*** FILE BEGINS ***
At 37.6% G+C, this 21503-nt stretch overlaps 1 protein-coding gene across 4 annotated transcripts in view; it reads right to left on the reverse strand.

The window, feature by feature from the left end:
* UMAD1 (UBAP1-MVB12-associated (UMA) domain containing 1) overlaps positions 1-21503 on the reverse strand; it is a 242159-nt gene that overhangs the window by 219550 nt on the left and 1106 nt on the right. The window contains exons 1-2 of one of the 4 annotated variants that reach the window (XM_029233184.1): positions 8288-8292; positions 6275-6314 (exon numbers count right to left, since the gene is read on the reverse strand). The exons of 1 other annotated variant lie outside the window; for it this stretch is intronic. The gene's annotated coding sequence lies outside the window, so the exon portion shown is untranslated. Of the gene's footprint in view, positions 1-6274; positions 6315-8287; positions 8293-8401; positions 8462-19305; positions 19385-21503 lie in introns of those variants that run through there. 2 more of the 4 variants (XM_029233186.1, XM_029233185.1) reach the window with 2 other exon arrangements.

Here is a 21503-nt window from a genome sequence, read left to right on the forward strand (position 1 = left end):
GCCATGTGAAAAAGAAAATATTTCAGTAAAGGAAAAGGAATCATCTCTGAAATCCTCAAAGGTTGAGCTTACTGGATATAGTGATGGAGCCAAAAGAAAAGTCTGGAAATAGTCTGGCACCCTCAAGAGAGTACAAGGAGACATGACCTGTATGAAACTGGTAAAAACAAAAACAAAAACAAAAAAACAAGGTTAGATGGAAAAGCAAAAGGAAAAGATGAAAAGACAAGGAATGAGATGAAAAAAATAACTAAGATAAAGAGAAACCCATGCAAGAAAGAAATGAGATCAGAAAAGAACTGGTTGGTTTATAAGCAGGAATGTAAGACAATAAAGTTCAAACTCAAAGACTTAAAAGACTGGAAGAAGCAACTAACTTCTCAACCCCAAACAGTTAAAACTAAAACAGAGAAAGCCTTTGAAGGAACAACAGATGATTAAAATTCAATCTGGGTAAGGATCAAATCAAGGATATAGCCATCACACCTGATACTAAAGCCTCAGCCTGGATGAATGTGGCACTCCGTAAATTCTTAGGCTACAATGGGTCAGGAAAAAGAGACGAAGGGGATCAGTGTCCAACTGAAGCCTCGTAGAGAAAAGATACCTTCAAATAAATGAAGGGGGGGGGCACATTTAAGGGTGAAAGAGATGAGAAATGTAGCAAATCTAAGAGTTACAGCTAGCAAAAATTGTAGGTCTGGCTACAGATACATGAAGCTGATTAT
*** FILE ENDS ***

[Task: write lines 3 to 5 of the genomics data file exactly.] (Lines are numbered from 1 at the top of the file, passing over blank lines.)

* UMAD1 (UBAP1-MVB12-associated (UMA) domain containing 1) overlaps positions 1-21503 on the reverse strand; it is a 242159-nt gene that overhangs the window by 219550 nt on the left and 1106 nt on the right. The window contains exons 1-2 of one of the 4 annotated variants that reach the window (XM_029233184.1): positions 8288-8292; positions 6275-6314 (exon numbers count right to left, since the gene is read on the reverse strand). The exons of 1 other annotated variant lie outside the window; for it this stretch is intronic. The gene's annotated coding sequence lies outside the window, so the exon portion shown is untranslated. Of the gene's footprint in view, positions 1-6274; positions 6315-8287; positions 8293-8401; positions 8462-19305; positions 19385-21503 lie in introns of those variants that run through there. 2 more of the 4 variants (XM_029233186.1, XM_029233185.1) reach the window with 2 other exon arrangements.

Here is a 21503-nt window from a genome sequence, read left to right on the forward strand (position 1 = left end):
GCCATGTGAAAAAGAAAATATTTCAGTAAAGGAAAAGGAATCATCTCTGAAATCCTCAAAGGTTGAGCTTACTGGATATAGTGATGGAGCCAAAAGAAAAGTCTGGAAATAGTCTGGCACCCTCAAGAGAGTACAAGGAGACATGACCTGTATGAAACTGGTAAAAACAAAAACAAAAACAAAAAAACAAGGTTAGATGGAAAAGCAAAAGGAAAAGATGAAAAGACAAGGAATGAGATGAAAAAAATAACTAAGATAAAGAGAAACCCATGCAAGAAAGAAATGAGATCAGAAAAGAACTGGTTGGTTTATAAGCAGGAATGTAAGACAATAAAGTTCAAACTCAAAGACTTAAAAGACTGGAAGAAGCAACTAACTTCTCAACCCCAAACAGTTAAAACTAAAACAGAGAAAGCCTTTGAAGGAACAACAGATGATTAAAATTCAATCTGGGTAAGGATCAAATCAAGGATATAGCCATCACACCTGATACTAAAGCCTCAGCCTGGATGAATGTGGCACTCCGTAAATTCTTAGGCTACAATGGGTCAGGAAAAAGAGACGAAGGGGATCAGTGTCCAACTGAAGCCTCGTAGAGAAAAGATACCTTCAAATAAATGAAGGGGGGGGGCACATTTAAGGGTGAAAGAGATGAGAAATGTAGCAAATCTAAGAGTTACAGCTAGCAAAAATTGTAGGTCTGGCTACAGATACATGAAGCTGATTAT